One of these is to use the previously mentioned press-fit technology. The aim of this technology is to achieve the greatest possible retention forces between the connector and the PCB using the least possible amount of press-fit force. The retention forces are decisive for the mechanical connection, which in turn must withstand shock and vibration.

However, press-fit technology is not always suitable, for example, if PCBs are to be assembled on both sides, or if the minimum distance to components in the direction of force cannot be maintained. Surface-mount technology (SMT) is another way to create a reliable and durable connection between the connector and the PCB. Solder paste is used to solder the connectors onto the PCB’s specified connection surfaces: the solder pads.

Influencing Factor – Insulator Material Design

ept Mitten Winkel Versatz
The Zero8 connector allows a center offset of ±0.7 mm and an angle offset of 4°
The geometry of a board-to-board connector’s insulator material also helps protect the contacts from being damaged during operation or assembly. It should be designed in such a way that the vulnerable contacts inside the connector are protected.
In addition, inclined insertion surfaces can prevent damage during assembly. They help to compensate for misalignment of the PCBs when mating in any direction. By using an additional capture range, the two connector halves can be plugged together without damage even in the event of a center or angle offset.

Influencing Factor – Tolerance Range

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Tolerance compensation of the Zero8 in all directions
The tolerance range of a connector plays a decisive role in assessing its robustness. Mechanical movements will lead to wear or even damage to the connector if the connector cannot compensate for given tolerances.

In the field, for example, loads are generated not only in the X and Y directions, but also in the Z direction. This raises the question of whether a connector’s mating is absolutely secure. Absolutely secure mating describes the overlap area of the male and female connectors and allows not only different board-to-board distances but – depending on the size of this area – different tolerance ranges as well.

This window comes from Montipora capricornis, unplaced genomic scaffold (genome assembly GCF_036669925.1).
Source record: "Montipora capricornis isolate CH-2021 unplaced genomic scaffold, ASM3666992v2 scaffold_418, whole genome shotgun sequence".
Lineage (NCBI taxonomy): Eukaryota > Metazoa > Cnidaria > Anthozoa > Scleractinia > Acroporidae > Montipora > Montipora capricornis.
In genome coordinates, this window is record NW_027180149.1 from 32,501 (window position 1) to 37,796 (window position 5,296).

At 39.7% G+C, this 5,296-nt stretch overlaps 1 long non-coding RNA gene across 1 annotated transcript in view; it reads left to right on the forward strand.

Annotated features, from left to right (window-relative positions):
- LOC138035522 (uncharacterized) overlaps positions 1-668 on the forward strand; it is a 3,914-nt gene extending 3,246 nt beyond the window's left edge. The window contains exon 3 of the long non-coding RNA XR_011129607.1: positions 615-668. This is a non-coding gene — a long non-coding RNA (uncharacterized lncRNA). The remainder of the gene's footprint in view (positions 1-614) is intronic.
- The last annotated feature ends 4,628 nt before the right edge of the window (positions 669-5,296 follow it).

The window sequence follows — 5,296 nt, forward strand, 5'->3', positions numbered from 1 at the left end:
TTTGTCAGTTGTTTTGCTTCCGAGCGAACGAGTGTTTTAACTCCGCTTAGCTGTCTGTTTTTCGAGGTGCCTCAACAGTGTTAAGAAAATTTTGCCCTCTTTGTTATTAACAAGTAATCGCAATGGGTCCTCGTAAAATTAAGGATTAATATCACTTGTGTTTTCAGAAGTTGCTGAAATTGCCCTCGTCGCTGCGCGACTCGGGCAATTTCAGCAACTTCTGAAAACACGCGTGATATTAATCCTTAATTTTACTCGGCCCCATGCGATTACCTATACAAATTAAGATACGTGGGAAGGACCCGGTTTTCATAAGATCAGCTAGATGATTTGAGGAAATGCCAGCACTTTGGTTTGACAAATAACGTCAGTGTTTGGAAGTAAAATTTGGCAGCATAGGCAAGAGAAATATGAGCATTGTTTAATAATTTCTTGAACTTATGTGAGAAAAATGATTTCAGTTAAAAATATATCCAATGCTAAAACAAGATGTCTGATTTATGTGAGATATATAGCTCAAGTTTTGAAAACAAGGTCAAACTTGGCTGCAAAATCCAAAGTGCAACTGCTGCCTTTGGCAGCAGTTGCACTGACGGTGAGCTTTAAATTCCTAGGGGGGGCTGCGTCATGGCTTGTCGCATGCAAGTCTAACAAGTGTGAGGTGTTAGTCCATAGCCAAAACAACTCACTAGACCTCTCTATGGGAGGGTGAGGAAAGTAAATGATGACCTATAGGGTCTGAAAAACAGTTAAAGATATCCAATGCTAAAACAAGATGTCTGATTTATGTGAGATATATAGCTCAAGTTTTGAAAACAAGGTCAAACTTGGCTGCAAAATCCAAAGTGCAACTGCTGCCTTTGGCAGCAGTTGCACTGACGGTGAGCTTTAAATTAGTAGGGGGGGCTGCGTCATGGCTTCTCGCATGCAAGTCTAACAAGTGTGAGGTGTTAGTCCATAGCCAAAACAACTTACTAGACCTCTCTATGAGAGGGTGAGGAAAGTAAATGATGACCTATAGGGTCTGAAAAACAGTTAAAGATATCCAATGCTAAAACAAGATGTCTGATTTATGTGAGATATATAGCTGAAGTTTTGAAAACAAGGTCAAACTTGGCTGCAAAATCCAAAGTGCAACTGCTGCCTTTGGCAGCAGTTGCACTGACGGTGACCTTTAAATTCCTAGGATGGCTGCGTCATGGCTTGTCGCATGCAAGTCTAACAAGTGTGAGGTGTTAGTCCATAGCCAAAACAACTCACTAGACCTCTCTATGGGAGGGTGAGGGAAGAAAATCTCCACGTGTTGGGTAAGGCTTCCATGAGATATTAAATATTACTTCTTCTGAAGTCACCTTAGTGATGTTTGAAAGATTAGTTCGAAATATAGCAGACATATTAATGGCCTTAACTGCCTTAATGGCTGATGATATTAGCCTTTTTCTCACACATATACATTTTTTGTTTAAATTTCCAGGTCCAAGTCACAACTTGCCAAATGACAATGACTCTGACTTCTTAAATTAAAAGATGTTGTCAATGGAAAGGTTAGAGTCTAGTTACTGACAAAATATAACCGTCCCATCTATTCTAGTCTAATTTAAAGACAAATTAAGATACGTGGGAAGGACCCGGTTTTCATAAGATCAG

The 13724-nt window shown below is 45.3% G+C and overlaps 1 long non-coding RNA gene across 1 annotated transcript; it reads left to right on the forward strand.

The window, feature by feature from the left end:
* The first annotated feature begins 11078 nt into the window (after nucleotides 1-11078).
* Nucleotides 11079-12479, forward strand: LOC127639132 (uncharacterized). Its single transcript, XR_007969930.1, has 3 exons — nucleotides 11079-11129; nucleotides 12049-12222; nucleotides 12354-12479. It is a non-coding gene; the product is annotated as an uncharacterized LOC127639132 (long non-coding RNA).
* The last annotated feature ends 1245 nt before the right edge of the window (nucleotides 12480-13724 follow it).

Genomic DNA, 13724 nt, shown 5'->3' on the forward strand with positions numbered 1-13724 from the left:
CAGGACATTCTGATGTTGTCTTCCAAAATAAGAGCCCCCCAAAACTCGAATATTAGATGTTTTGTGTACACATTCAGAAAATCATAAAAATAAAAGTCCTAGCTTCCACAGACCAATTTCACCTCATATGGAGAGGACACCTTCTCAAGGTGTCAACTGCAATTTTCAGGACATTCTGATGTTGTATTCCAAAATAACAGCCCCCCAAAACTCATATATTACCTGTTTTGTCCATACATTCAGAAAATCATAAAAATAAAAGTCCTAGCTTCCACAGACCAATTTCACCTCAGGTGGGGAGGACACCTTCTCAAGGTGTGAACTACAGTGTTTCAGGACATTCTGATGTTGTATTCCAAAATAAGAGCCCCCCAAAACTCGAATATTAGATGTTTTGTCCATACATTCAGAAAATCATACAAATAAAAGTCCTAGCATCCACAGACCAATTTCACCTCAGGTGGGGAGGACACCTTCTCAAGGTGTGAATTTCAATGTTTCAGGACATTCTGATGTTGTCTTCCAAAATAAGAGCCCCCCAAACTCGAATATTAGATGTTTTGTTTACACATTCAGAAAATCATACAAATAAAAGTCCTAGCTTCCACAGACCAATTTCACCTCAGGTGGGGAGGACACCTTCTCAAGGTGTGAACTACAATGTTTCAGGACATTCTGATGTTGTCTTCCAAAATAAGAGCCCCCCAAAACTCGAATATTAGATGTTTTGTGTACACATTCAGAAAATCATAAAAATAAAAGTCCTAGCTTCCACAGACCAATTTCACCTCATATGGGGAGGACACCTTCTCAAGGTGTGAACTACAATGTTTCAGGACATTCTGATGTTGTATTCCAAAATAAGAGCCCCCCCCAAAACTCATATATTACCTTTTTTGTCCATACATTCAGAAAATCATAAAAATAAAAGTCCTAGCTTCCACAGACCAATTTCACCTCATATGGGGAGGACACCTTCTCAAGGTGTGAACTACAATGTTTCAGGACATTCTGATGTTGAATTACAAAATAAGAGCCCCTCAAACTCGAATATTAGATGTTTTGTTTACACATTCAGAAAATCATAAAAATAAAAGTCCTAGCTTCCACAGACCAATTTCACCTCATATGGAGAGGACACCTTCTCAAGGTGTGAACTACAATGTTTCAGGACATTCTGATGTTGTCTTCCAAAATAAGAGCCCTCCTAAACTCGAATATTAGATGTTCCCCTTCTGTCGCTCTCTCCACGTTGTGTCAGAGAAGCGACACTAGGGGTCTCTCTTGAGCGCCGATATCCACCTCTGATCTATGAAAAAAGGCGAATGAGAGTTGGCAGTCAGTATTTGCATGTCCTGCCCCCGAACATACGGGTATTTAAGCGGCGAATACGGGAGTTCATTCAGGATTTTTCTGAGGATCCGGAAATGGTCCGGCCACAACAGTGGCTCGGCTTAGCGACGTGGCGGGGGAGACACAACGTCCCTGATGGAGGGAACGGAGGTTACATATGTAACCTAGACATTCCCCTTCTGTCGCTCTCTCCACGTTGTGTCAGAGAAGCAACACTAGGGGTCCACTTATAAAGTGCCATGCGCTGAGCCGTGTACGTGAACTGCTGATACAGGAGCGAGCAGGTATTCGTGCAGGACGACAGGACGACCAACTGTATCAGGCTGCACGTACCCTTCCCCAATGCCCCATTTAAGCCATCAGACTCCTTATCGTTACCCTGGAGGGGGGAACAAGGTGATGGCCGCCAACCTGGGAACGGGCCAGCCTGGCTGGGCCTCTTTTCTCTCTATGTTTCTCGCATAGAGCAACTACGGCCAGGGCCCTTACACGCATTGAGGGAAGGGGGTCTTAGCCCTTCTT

Read our whitepaper free of charge to find out what other factors influence the tolerance range and how to compensate for them.

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Test Methods

There are various test methods for thoroughly testing board-to-board connectors in terms of their robustness. Variables such as dielectric strength and contact resistance are each considered before and after a load test, and the condition of the contacts is inspected visually. For example, the effects of 500 mating cycles on the connector’s dielectric strength can be tested, or a climatic test can be performed to determine whether several hours at first -55°C and then 125°C have a negative effect on the connector’s contact resistance. When performing the temperature shock test, the connector must withstand the rapid fluctuation between these extreme temperatures 100 times for 30 minutes each. The center offset and angle offset during mating, as well as the tolerance range in the mated state, should also not only be checked in theory on the CAD model but should be extensively tested in practice, and the load capacity should be confirmed empirically. It is equally important that different tests that are of critical importance to the plating be performed in combination in order to simulate real conditions. For example, mating cycle tests and corrosive gas tests could be performed in combination to ensure that the connector’s performance in terms of contact resistance and dielectric strength has not deteriorated and that the contacts have not been damaged.

Free Webinar on the Robustness of Board-to-board Connectors

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Your Design – Your Choice

There are different robustness criteria that a board-to-board connector must meet depending on the requirements of the application. For example, does it have to compensate for high tolerances? Is it subjected to large shock loads or vibrations? Is it used in environments exposed to intense heat or cold? Or does the connection solution need to be protected from moisture, corrosive gases, or dirt? If a user uses these questions as guidance when selecting their connection solution, they can be sure that their connector is perfectly equipped for use in the field.